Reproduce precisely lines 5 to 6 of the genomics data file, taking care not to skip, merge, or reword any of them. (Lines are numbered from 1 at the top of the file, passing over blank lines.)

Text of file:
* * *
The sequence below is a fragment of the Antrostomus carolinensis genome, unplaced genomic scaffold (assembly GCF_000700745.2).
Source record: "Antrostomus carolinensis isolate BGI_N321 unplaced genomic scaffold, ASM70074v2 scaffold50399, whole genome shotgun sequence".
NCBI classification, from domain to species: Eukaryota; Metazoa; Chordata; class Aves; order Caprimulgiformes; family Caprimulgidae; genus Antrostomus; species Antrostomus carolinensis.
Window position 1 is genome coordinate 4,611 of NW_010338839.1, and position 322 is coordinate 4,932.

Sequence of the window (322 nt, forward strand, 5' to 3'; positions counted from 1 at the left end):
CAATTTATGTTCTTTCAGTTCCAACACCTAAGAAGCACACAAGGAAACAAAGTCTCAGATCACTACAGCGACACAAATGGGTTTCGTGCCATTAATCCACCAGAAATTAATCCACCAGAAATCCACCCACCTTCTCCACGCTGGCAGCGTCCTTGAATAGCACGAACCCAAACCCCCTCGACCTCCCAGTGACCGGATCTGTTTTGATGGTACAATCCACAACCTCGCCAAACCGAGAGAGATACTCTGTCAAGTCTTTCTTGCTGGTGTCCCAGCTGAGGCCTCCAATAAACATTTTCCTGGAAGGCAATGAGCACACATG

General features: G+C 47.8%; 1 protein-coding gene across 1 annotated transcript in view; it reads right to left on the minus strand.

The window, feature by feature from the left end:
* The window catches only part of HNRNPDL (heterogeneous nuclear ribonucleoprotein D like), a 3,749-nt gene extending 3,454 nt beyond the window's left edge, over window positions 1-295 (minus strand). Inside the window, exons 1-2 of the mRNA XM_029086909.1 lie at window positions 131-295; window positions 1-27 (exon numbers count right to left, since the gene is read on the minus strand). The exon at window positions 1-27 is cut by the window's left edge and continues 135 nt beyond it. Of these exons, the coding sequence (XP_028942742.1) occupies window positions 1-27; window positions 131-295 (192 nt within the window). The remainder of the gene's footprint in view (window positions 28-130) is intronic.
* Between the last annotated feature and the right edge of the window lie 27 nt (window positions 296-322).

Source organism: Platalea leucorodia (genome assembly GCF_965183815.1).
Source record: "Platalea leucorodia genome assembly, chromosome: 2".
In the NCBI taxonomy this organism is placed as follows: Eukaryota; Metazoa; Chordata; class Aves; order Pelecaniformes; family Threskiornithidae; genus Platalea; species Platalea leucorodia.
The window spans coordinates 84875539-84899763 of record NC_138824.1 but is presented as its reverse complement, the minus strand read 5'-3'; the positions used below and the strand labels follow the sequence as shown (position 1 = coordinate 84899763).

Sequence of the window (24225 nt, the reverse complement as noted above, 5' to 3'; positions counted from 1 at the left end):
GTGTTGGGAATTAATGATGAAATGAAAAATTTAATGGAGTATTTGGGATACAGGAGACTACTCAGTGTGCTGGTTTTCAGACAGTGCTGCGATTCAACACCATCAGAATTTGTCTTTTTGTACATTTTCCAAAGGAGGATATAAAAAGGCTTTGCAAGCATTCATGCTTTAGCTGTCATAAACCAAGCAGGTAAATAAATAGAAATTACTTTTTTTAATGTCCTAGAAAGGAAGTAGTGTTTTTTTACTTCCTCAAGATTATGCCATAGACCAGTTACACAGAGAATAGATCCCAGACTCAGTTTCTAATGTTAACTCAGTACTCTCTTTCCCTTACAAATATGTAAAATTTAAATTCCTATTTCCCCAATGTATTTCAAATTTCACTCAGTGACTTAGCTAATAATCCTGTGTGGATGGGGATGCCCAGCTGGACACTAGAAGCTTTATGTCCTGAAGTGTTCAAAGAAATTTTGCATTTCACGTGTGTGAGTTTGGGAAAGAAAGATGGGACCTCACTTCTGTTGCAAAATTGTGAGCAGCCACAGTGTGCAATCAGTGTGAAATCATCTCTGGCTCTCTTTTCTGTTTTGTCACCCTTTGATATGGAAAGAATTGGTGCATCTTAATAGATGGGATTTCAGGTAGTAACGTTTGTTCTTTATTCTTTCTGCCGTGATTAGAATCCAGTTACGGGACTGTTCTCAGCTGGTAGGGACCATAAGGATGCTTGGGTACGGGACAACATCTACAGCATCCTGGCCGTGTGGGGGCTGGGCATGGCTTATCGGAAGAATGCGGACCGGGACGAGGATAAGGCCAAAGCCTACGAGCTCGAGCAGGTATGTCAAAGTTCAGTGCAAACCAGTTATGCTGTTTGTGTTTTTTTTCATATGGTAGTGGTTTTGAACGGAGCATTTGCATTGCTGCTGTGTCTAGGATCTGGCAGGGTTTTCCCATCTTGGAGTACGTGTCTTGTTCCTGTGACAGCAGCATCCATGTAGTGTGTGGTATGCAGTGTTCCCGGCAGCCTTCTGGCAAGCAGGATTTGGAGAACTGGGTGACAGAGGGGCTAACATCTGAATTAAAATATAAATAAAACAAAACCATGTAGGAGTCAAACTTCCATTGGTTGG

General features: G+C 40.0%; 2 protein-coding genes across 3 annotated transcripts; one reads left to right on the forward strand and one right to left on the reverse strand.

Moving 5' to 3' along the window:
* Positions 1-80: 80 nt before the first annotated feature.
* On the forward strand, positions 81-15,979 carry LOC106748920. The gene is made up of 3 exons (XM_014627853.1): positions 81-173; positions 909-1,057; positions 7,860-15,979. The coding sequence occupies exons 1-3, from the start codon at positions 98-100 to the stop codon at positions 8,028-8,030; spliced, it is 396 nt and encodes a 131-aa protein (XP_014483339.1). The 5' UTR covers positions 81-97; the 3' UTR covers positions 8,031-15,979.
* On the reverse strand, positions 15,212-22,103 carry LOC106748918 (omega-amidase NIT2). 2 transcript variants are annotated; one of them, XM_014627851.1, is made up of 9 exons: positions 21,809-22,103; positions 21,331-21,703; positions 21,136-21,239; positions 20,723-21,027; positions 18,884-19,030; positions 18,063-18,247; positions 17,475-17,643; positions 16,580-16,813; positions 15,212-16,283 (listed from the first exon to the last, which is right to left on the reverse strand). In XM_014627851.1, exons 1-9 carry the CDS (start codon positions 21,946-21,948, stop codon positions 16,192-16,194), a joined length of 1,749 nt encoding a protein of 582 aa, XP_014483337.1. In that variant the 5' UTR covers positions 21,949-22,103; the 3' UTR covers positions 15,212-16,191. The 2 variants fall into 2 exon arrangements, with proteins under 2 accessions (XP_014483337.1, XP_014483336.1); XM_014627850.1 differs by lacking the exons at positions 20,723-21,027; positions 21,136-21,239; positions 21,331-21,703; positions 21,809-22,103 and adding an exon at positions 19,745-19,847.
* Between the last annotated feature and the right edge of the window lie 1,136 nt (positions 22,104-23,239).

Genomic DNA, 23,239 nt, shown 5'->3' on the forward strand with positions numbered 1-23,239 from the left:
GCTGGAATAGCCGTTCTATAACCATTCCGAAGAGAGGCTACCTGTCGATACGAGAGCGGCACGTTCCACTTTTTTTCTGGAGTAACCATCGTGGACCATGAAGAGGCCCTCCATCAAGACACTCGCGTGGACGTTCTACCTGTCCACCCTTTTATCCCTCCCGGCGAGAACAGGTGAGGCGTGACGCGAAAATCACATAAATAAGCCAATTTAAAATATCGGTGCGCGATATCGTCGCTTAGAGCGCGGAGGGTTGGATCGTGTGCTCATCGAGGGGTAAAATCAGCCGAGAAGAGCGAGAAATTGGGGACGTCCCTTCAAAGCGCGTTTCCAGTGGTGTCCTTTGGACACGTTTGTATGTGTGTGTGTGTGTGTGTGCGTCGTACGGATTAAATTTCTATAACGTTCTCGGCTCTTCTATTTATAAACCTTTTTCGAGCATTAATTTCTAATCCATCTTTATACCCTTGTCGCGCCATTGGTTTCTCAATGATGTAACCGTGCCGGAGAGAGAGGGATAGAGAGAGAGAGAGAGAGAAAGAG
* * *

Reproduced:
Sequence of the window (322 nt, forward strand, 5' to 3'; positions counted from 1 at the left end):
CAATTTATGTTCTTTCAGTTCCAACACCTAAGAAGCACACAAGGAAACAAAGTCTCAGATCACTACAGCGACACAAATGGGTTTCGTGCCATTAATCCACCAGAAATTAATCCACCAGAAATCCACCCACCTTCTCCACGCTGGCAGCGTCCTTGAATAGCACGAACCCAAACCCCCTCGACCTCCCAGTGACCGGATCTGTTTTGATGGTACAATCCACAACCTCGCCAAACCGAGAGAGATACTCTGTCAAGTCTTTCTTGCTGGTGTCCCAGCTGAGGCCTCCAATAAACATTTTCCTGGAAGGCAATGAGCACACATG